Uderzo’s attempt at caricaturing American comics and Japanese manga, this volume (the last full story written and drawn by the series’ original creator) shows the Village visited by alien parodies of Mickey Mouse and Superman as well as a racist caricature of an Asian alien. The general message? Manga bad, superheroes bad, but Walt Disney good. When the aliens leave, they erase everyone’s memory of the events, and I kind of wish they could erase mine too.
Collects: Asterix and Obelix’s Birthday, Asterix and the Picts, Asterix and the Missing Scroll
Asterix and Obelix’s Birthday: The Golden Book (L’Anniversaire d’Astérix and Obélix – le Livre d’Or), 2009
Published to celebrate the 50 years of the series, this volume begins with the main characters having aged 50 years and Uderzo inserting himself in the story. The rest of the book is about Asterix and Obelix’s birthday celebration, across various meta short stories.
Asterix and the Picts (Astérix chez les Pictes), 2013
Asterix and Obelix find a frozen Pict named Macaroon on the beach, and they help him go back home to Northern Caledonia (Scotland). There, they meet his clan, along with a sea monster named Nessie, and they end up uniting the Pict clans against the Romans.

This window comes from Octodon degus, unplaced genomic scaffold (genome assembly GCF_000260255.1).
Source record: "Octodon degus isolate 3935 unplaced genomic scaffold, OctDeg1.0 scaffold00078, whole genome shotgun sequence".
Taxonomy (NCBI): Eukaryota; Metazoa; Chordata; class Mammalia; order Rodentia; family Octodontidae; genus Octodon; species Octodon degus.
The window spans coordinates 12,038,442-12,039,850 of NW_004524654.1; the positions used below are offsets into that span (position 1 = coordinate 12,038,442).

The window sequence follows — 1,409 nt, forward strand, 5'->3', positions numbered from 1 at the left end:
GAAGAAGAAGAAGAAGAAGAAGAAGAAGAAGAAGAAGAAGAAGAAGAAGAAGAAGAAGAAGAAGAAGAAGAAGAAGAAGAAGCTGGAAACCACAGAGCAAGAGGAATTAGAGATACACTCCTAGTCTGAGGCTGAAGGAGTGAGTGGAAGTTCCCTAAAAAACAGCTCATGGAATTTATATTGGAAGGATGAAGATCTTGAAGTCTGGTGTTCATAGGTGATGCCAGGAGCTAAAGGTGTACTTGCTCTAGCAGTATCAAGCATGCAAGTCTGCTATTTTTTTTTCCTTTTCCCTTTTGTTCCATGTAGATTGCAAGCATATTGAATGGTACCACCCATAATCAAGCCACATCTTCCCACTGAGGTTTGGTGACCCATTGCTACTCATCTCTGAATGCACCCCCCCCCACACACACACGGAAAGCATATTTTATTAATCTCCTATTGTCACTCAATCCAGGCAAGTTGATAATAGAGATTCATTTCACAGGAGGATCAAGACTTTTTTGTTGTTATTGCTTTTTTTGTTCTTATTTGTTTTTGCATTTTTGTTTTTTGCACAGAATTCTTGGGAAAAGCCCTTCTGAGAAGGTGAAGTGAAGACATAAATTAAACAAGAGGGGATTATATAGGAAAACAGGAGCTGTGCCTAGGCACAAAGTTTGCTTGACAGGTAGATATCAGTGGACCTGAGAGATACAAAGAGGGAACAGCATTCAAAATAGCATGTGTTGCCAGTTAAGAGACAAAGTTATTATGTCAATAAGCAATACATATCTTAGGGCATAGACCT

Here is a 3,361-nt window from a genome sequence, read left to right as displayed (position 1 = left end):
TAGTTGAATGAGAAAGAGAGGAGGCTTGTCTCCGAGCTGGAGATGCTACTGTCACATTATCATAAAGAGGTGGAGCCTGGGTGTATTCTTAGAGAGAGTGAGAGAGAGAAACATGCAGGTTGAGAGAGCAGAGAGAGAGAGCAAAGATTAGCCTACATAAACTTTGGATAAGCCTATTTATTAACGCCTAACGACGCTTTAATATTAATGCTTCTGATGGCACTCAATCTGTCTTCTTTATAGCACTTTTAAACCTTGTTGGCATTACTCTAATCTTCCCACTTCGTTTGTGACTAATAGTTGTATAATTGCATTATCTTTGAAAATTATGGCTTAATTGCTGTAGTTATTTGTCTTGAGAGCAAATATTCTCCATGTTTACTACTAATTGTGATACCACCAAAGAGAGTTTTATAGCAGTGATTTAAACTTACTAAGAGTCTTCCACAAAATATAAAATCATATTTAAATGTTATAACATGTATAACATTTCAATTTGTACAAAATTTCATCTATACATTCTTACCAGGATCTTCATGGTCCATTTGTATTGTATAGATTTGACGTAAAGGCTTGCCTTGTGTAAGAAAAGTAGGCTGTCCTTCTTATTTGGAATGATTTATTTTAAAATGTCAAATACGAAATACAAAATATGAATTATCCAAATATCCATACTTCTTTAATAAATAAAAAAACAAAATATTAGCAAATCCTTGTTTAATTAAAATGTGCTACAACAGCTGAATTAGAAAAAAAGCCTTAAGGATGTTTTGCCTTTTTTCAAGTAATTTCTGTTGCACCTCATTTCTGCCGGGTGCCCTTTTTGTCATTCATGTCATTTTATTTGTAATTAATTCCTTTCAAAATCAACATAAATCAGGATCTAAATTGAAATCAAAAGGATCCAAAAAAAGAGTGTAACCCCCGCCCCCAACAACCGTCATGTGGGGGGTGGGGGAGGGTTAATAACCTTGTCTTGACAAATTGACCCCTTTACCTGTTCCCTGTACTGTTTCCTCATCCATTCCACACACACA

Asterix and the Missing Scroll (Le Papyrus de César), 2015
Caesar is writing Commentaries on the War with the Gauls and decides to cut out the chapter about his defeats in Armorica. However, the chapter ends up in the hands of a journalist named Confoundtheirpolitix, who comes to the village to hide from the Romans looking for him. Vitalstatistix, pushed by his wife Impedimenta, decides to use the scroll against Caesar. After a fight, the Gauls come out on top, and Caesar promises to stop persecuting Gaulish newsmongers.
Asterix and the Chariot Race (Astérix et la Transitalique), 2017
Asterix and Obelix participate in a chariot race across Italy against champions from all nationalities, especially the Roman one… named Coronavirus (yes, 2017 was another world). As the race progresses, they discover that the Romans are cheating, and Caesar once again has to admit defeat and recognize the Gauls’ strength.
Asterix and the Chieftain’s Daughter (La Fille De Vercingétorix), 2019
Two former lieutenants of Vercingetorix bring thdaughter their village their former leader’s daughter Adrenalin, whom the Romans are looking for. She wears her father’s torc, which could be used as a symbol for a revolt against Rome. The lieutenants ask Vitalstatistix to watch over her while they get a ship for her to leave for Londinium. Asterix and Obelix are chosen to take care of her, but she runs away on the Pirates’ ship with help from the other teenagers of the Village. Adrenalin doesn’t want anything to do with her dads’ fight, and in the end, she leaves to travel with Peacenix, a young peace-loving shipmaster.